Grasses are often overlooked plants that carpet our landscapes.
Grasses easily blend into the background, making it easy for invasive grasses to take over an area. Most grasses can be categorized as either cool-season or warm-season grasses. The terms refer to when a grass has the majority of its growth. Other grasses are winter or summer annuals. By keeping in mind the periods of growth and dormancy of grasses, you can time management practices for when they can be most successful.
Invasive grasses of concern in Illinois:
Learn to identify invasive grasses
Learn the basics of grass identification.
Restore natural areas and plant native species.
After removing invasive species, existing native plants may need help recovering. In some cases, replanting with native plants may be necessary for restoration. When planting native species, try to use local-ecotypes of seeds or plants from within 100 miles of your location. Native plants that are adapted to local climates and easier to grow. They also provide food and shelter for pollinators and other wildlife.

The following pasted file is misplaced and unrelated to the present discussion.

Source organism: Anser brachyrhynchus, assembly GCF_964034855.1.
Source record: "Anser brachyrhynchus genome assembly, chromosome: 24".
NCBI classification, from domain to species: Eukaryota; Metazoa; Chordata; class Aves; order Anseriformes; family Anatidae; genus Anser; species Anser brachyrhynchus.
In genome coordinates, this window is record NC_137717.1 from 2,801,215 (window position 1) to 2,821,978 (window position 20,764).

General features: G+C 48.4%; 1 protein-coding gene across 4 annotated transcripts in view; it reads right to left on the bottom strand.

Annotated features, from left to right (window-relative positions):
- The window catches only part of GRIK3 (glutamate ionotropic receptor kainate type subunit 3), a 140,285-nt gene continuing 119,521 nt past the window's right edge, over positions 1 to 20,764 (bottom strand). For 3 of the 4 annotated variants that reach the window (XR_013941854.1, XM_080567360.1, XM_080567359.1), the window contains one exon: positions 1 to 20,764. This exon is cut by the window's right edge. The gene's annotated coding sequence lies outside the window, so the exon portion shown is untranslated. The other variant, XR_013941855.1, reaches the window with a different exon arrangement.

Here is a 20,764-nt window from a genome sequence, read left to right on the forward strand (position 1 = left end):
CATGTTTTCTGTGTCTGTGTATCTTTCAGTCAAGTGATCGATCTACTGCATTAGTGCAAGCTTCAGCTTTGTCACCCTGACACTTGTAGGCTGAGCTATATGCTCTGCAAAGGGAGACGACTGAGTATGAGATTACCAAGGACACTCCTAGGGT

Restoring diverse native plant communities will help prevent future invasions by strengthening the ecosystem, but continue to monitor for invasive species.
In natural areas
Native plants for the home landscape
- Illinois Grass Species
- Invasive plants and beautiful native alternatives, Headwaters Invasive Plant Partnership
- For the Home Landscape
- Native Spring Ephemerals for the Home Garden
- Dry Woodland Garden
- Wet Woodland Garden
- Woodland Border Garden
- Woodland Garden
- Full Sun Rain Garden – A Native Planting Guide for Sunny Rain Garden Beds
We have included the most common and problematic plant species of Illinois environmental, agricultural, and horticultural concern on this website. It is not a comprehensive list.